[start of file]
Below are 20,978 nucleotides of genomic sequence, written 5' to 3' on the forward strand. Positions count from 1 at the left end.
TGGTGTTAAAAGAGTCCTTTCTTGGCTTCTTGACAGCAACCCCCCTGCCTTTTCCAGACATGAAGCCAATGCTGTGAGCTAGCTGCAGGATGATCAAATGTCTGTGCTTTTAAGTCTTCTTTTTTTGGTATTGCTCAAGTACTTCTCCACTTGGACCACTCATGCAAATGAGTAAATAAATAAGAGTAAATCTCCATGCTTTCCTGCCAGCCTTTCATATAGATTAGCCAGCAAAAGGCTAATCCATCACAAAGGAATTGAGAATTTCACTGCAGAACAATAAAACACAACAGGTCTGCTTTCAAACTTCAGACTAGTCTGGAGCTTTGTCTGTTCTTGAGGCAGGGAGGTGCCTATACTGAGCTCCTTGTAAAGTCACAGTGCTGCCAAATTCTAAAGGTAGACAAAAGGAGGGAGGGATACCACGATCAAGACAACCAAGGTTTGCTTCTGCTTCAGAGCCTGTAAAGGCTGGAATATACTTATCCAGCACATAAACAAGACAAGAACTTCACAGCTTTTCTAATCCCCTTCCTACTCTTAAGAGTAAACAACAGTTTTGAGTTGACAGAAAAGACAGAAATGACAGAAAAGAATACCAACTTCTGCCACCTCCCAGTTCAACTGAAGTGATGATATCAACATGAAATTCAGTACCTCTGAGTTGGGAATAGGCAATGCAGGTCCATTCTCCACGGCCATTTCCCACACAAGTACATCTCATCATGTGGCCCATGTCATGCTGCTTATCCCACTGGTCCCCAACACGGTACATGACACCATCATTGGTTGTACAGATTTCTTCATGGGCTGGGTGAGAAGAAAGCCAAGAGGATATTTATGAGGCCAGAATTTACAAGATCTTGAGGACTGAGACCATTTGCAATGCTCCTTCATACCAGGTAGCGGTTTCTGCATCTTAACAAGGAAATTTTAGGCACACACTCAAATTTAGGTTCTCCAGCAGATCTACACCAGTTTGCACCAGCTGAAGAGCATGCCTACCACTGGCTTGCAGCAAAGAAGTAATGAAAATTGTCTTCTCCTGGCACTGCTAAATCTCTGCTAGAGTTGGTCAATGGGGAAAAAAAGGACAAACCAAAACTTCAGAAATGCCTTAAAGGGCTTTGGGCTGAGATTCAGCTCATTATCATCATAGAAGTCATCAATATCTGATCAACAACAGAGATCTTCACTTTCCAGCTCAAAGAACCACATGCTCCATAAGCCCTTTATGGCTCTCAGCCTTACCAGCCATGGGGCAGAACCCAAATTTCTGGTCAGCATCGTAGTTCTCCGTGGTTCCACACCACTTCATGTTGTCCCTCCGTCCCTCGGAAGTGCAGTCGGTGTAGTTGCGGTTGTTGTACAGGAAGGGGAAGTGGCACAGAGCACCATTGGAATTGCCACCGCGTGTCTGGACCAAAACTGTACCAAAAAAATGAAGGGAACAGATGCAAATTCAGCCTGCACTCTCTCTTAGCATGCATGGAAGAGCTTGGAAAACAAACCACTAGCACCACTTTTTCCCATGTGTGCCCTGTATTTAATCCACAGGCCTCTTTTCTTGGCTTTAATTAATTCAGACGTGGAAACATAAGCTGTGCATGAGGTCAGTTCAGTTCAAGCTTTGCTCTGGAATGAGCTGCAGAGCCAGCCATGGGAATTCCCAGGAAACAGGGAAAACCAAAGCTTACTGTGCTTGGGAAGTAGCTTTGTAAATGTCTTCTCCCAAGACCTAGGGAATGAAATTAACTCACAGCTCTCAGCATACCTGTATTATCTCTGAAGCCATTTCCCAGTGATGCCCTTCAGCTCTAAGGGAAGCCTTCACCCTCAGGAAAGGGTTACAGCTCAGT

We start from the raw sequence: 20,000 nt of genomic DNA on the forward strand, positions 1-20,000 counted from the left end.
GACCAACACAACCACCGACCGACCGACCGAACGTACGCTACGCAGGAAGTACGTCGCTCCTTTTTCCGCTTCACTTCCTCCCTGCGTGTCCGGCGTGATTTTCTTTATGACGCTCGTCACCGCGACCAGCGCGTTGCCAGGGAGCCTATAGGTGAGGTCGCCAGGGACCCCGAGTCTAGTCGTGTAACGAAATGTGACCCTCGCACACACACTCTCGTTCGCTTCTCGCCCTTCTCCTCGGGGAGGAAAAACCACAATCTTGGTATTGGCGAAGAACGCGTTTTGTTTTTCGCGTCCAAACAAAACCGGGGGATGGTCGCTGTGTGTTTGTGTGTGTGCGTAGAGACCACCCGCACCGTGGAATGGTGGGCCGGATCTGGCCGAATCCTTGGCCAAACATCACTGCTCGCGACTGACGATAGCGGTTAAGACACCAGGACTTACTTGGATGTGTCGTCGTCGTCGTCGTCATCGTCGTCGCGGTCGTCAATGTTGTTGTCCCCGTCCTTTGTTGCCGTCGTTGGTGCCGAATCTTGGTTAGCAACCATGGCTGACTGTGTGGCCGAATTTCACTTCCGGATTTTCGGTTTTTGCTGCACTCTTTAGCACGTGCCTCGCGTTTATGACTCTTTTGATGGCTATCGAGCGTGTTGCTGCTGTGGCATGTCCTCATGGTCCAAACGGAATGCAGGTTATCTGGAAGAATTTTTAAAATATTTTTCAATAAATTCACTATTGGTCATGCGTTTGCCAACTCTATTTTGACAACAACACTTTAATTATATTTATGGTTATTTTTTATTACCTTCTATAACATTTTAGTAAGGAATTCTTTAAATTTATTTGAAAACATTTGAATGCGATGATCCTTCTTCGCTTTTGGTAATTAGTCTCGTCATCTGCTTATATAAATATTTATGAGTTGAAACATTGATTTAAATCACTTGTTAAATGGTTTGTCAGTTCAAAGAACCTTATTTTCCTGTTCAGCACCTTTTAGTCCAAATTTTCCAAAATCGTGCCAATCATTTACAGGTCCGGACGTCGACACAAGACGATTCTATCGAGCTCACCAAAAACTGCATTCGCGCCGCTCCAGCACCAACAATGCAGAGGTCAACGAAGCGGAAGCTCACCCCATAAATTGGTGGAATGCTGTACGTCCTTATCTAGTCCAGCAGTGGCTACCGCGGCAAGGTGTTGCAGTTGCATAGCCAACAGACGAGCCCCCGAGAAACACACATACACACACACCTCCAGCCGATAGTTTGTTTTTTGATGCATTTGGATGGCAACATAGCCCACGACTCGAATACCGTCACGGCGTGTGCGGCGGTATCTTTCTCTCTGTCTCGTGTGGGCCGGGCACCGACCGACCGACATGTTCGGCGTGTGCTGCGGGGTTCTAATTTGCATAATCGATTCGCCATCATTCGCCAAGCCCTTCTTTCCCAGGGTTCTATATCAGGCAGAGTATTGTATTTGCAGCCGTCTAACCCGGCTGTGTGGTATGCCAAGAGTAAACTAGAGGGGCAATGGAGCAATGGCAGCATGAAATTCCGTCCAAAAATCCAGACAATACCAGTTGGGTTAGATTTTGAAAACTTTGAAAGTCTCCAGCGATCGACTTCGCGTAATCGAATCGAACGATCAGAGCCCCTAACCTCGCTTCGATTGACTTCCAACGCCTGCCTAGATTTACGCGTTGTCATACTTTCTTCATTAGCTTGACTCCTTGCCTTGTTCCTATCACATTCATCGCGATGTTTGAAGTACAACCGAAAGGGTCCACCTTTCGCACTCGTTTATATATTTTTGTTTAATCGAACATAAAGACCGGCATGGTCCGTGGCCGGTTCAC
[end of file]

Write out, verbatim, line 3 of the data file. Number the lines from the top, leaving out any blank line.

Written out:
We start from the raw sequence: 20,000 nt of genomic DNA on the forward strand, positions 1-20,000 counted from the left end.